The H-1B program stipulates that applicants must have a valid “employer-employee relationship” – and the senators questioned whether that was the case here.

They also asked whether the companies “engaged in prohibited citizenship status discrimination” (against American citizens); and whether the visa petitions showed “any evidence of misrepresentation or fraud.”

Continue reading…

One of the few good things – albeit far more than a day late and a dollar short – that Dick Durbin has done thus far was to sign on to this investigation. May that good deed account to the salvation of his immortal soul.

I was forced out of IT work when the market dried up in 2008 on account of the economic collapse precipitated by the Democrat takeover of Congress, compounded by outsourcing, offshoring, and the H-1b visa. I retrained myself in newer IT skills, but as a female over 50 years of age without current business experience using those skills, I was unable to find employment in the IT field. I have taken an entirely different career path since then, and would be uninterested in returning to IT even if H-1b were to be repealed tomorrow.

Can We Add Agency Law To Our Growing List Of Grievances?

by Flyovercountry ( 94 Comments › )
Filed under Economy, Fascism, Progressives, Regulation, Tranzis at March 5th, 2015 - 8:58 am

Tip of the hat to The Daily Caller whose video I did not embed here due to their insistence upon the usage of autoplay, something I view as evil. Please click here, for their story, complete with a recorded phone conversation in which an apologetic banker gets to tell a business owner who had held an account at said bank for over a decade, that the government had forced his account to be frozen for no other reason than the fact that the government no longer appreciates his industry’s contribution to our economy.

Yes, Operation Choke Point is an evil perpetrated by Barack Obama and Eric Holder. The fault dear Brutus however does not lie in our stars that we are underlings, but in ourselves. There are many who would point to the 60’s as the beginning of the Progressive’s gaining their stranglehold on our nation. Some point to FDR and the, “New Deal,” as that beginning point. I’ve heard that our troubles with the progressive movement date back to Woodrow Wilson and his Presidency. However, I would like to point out that the Sixteenth and Seventeenth Amendments did far greater damage, even before Wilson took his position as our Chief Executive. (I realize that the Seventeenth Amendment became part of our Constitution about a month after Wilson’s Inauguration, but it was ratified before Wilson actually took office.) Many experts in our nation’s history will state that Teddy Roosevelt was the first Progressive to affect our national agenda, and granted he gave us a big push in that disastrous direction, and redefined the Executive Branch, but he was not where it all began. This all started with the Interstate Commerce Act of 1887. This was the first victory of the Progressive Movement, and it has grown into the behemoth that allows Barack Obama to act as a man elected to be our emperor, rather than our President.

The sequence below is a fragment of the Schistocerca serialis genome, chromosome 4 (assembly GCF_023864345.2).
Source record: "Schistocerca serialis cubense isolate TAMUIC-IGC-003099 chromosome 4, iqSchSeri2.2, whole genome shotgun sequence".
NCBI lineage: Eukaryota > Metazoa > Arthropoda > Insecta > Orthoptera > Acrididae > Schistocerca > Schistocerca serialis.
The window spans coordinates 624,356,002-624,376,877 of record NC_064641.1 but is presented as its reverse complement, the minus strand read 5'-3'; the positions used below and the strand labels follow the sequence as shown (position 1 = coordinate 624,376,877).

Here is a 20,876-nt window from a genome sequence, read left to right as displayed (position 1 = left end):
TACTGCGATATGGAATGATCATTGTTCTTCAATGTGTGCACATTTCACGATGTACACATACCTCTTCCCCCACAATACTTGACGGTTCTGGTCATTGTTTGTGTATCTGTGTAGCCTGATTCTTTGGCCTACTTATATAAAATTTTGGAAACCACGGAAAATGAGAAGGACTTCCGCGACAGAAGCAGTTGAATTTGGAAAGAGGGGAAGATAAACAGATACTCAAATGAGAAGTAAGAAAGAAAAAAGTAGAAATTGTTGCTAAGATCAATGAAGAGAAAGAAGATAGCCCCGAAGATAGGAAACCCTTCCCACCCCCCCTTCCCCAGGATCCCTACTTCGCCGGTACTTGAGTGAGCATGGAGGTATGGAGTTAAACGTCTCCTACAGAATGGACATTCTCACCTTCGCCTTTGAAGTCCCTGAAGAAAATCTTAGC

For those who are not familiar with it, the Interstate Commerce Act of 1887 established our very first Federal Agency. This agency was vested with the ability to create its own rules, its own authority to enforce those rules, and its own system to adjudicate the process for any who wished to push back against the decisions of the agency. Quite literally, we had managed to create an entity that had contained within its scope of operation, a body that was vested with all of the powers of governance, thus doing away with the separation of powers. Since that date in our history, any and all legislation has been written purposefully vague, only ever including a desired outcome, with the specific rules to be determined later by either an existing federal agency, or through the creation of a new federal agency. It is With this wonderful exercise of genius that the destruction of our Constitutional Protections began. Agency Law was created with the establishment of the ICC in 1887. It should also be noted here, that it took almost exactly five years for the agency purportedly designed to keep the railroad men from becoming too powerful for the liking of those who lobbied for this legislation, to be peopled entirely with those, “robber barons,” so feared and vilified that the agency was thought necessary. Funny how that works out.

Once that happened, what we see today, even though it has taken 128 years to get here, became inevitable. Give Barack Obama credit for this at least. He saw the potential to simply ignore the U.S. Constitution afforded to him by this set of circumstances, and has taken full advantage of it. All he needs to do is suggest or ask that one of the agencies situated under the federal umbrella, write some additional rules to add to the scope under which they operate, and he pretty much can enact unilaterally anything he wishes to codify as law. Yes, technically such efforts can be overturned by our Judicial Branch, and indeed many of these actions have been thus far. However, our Judicial Branch moves too slowly to monitor or even address every such indiscretion. Even if it were capable of keeping up, Agency Law itself has become so ingrained in our society, such Judicial oversight and pushback has itself become all too rare.